Attorney General Ken Cuccinelli
Colin Small, 31, a resident of Pennsylvania was charged with four counts of destruction of voter registration applications, eight counts of failing to disclose voter registration applications and one count of obstruction of justice.
He was caught by a the owner of a store in Harrisonburg, Virginia, who became suspicious of the contents tossed into a trash can on the last day to register, October 15. The eight voter registration forms had 3 applications that were already registered and 5 that were not registered. The registrar has since added the 5 on the voter roles.
Strategic Allied Consulting, a registration firm now being investigated for submitting fraudulent registration forms in Florida. The Republican National Committee paid more than $3 million to SAC but cut ties when the fraud was discovered. Small was quickly fired said Virginia Republican Chairman Pat Mullins.
Good luck getting the Republican dominated Electoral Board to investigate. Two of three members are appointed by the Republican governor.
Virginia state Senator Donald McEachin of Henrico wrote the attorney general asking him to investigate.
Letter to Senator McEachin from AG Ken Cuccinelli:
Dear Senator McEachin:
Over the past few days, I have read reports in the news media regarding your request for my office to investigate the alleged dumping of voter registration forms in Harrisonburg. An investigation into this matter is absolutely warranted, and the local authorities are currently conducting one. Tampering with voter forms is a serious crime, and I believe that this allegation should be thoroughly investigated.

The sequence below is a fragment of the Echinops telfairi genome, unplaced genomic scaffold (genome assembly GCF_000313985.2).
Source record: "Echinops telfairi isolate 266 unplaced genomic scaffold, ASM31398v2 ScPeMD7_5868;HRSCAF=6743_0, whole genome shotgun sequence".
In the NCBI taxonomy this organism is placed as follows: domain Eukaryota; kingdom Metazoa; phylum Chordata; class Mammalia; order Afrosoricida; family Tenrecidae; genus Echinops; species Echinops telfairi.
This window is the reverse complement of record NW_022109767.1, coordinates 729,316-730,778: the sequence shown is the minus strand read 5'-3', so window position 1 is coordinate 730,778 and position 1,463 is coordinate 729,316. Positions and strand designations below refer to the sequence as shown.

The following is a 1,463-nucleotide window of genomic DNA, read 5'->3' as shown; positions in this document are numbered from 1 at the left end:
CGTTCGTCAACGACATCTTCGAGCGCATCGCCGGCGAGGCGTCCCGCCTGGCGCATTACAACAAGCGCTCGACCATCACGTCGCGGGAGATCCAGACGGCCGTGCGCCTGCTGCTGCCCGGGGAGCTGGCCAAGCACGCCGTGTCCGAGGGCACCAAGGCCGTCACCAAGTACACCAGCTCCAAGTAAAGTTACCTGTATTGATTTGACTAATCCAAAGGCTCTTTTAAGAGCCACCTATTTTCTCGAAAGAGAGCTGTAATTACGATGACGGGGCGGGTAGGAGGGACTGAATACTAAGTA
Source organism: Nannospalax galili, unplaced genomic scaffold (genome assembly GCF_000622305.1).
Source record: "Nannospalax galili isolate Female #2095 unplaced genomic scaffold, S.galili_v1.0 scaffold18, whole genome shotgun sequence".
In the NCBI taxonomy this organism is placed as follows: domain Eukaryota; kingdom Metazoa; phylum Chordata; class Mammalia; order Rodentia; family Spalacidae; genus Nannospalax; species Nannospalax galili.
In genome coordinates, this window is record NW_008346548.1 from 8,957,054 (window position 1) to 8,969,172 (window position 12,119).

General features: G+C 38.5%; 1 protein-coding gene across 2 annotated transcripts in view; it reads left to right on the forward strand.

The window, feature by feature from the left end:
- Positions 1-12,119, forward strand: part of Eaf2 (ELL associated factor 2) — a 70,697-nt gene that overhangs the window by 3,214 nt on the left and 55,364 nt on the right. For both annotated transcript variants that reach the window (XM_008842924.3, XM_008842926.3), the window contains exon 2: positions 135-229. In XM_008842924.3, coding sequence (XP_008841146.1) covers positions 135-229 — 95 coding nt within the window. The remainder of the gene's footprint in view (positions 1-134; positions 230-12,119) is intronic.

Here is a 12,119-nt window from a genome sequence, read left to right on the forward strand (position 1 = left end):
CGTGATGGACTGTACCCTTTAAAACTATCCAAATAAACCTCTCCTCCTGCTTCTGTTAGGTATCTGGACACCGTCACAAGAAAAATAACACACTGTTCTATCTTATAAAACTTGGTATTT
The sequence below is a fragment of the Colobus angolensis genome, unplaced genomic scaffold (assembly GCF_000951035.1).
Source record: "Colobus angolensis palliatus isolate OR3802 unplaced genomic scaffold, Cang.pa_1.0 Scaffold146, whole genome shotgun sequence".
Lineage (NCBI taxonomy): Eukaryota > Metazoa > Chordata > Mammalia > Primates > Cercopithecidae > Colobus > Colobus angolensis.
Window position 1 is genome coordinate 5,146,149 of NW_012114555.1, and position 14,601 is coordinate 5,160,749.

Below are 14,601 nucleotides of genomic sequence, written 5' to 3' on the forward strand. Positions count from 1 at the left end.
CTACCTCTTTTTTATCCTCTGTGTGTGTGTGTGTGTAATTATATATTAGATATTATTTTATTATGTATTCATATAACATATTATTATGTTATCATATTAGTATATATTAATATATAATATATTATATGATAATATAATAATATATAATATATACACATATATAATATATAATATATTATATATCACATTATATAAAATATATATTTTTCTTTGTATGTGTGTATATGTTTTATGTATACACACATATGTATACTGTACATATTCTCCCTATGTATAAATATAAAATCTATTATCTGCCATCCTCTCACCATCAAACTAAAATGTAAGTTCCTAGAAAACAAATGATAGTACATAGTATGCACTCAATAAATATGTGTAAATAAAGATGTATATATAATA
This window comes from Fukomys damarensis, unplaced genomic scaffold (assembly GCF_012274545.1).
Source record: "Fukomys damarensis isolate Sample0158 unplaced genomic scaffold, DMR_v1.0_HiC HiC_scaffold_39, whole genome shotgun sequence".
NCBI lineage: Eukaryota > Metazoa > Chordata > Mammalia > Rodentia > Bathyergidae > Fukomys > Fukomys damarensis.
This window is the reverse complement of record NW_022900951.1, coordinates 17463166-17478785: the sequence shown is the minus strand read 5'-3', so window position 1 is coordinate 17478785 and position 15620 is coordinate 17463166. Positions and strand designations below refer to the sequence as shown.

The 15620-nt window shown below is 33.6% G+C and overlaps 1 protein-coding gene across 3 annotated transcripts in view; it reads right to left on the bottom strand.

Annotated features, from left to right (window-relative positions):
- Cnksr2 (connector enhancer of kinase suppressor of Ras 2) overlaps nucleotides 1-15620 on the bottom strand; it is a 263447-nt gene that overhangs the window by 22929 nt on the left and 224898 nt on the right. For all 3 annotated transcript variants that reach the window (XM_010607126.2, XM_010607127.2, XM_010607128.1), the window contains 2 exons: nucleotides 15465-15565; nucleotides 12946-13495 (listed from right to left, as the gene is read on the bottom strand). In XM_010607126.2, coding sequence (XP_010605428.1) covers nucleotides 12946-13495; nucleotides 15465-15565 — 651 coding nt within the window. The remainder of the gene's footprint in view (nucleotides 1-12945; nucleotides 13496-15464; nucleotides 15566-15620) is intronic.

Moreover, as a state lawmaker who serves on the Senate Privileges and Elections Committee and as someone who ran for attorney general, you undoubtedly know that my office does not have the authority to investigate election matters unless explicitly requested to do so by the State Board of Elections, a local commonwealth’s attorney, or a local electoral board member (see Virginia Code § 24.2-104). No such request has been made to date; and, therefore, by law, I do not have the authority to undertake the investigation you have suggested. My hands are tied in this matter.
However, regarding future election matters, I would be happy to support a legislative effort by you in the next General Assembly session to provide investigative authority to the Office of the Attorney General in relation to vote tampering and voter fraud. As you know, then — and only then — would my office be able to fulfill your request to investigate such matters without a formal request from the State Board of Elections.
Thus, I agree with the sentiment reflected in your statements that the Office of the Attorney General should have concurrent authority with commonwealth’s attorneys to investigate and prosecute violations of our election laws, such as the destruction of voter registration forms. The current system is cumbersome and less effective than it would be if the prosecutors of the Office of the Attorney General could work across all of our local jurisdictions to punish violators.
I appreciate you focusing attention on this severe shortcoming in our election laws, and I look forward to working with you to improve the protections in Virginia law for the right to vote — one of our most important and precious rights.
Kenneth T. Cuccinelli, II
Attorney General of Virginia